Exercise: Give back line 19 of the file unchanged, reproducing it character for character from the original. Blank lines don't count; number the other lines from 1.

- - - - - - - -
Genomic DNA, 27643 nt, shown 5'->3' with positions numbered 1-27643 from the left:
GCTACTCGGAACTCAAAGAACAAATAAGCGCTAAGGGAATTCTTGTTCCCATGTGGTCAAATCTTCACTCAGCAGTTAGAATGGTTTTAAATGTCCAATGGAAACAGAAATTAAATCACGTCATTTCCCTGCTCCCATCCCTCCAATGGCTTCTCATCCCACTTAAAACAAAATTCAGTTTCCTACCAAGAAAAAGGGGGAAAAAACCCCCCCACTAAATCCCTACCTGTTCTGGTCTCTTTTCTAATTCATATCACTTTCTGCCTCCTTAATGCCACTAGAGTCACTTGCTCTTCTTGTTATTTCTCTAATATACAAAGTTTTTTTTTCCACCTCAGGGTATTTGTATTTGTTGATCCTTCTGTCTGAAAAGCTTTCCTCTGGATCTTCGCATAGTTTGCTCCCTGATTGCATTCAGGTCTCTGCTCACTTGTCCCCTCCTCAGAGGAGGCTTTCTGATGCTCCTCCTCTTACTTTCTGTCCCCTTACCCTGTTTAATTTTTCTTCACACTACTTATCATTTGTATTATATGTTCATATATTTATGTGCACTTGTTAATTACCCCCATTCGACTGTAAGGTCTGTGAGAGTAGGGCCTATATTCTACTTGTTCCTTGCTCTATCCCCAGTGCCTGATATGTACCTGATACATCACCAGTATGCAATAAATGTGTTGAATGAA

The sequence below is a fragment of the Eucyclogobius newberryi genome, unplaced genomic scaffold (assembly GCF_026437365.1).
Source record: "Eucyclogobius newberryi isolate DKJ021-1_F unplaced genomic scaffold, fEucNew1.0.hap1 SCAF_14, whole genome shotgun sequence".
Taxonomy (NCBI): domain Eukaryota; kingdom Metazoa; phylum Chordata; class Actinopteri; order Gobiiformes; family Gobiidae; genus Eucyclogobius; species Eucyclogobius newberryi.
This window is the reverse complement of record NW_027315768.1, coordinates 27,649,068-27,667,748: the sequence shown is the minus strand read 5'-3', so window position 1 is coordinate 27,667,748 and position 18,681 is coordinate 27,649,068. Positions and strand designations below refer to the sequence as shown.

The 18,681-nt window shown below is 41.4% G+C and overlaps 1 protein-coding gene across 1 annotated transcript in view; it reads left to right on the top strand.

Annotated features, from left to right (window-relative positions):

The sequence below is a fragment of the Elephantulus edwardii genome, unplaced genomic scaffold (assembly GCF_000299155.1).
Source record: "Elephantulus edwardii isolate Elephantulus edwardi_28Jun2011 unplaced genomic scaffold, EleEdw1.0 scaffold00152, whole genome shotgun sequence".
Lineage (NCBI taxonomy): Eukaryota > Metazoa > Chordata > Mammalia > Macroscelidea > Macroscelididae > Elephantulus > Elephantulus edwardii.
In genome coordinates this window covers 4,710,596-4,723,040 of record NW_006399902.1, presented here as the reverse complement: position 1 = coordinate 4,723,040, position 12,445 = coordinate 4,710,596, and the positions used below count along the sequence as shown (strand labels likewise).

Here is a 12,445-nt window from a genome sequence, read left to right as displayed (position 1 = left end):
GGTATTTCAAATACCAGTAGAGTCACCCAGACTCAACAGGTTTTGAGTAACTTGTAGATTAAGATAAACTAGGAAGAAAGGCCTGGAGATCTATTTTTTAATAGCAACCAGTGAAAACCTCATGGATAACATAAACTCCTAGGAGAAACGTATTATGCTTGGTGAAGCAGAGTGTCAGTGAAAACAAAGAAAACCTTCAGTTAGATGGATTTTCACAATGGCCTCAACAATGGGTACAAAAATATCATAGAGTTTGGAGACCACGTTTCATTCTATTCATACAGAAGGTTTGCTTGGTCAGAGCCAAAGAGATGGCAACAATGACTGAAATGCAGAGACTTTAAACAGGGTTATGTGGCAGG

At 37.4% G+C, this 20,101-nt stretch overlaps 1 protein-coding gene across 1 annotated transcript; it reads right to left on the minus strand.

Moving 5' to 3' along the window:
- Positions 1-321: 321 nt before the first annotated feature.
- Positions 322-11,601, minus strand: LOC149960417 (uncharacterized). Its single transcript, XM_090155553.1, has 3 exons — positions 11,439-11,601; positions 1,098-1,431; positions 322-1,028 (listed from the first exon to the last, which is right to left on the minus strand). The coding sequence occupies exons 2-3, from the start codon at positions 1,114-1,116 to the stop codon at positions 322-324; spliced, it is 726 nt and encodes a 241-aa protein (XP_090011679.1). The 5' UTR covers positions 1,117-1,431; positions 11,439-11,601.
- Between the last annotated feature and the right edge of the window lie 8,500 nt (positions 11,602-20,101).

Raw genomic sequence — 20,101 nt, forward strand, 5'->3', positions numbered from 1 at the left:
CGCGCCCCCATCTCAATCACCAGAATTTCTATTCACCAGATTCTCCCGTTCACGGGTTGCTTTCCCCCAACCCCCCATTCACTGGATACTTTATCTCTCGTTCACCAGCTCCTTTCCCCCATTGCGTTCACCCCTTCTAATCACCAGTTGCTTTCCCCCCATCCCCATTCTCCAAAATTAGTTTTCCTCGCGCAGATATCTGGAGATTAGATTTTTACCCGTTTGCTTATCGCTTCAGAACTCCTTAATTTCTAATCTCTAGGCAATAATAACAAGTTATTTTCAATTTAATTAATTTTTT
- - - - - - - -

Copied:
- Between the last annotated feature and the right edge of the window lie 8,500 nt (positions 11,602-20,101).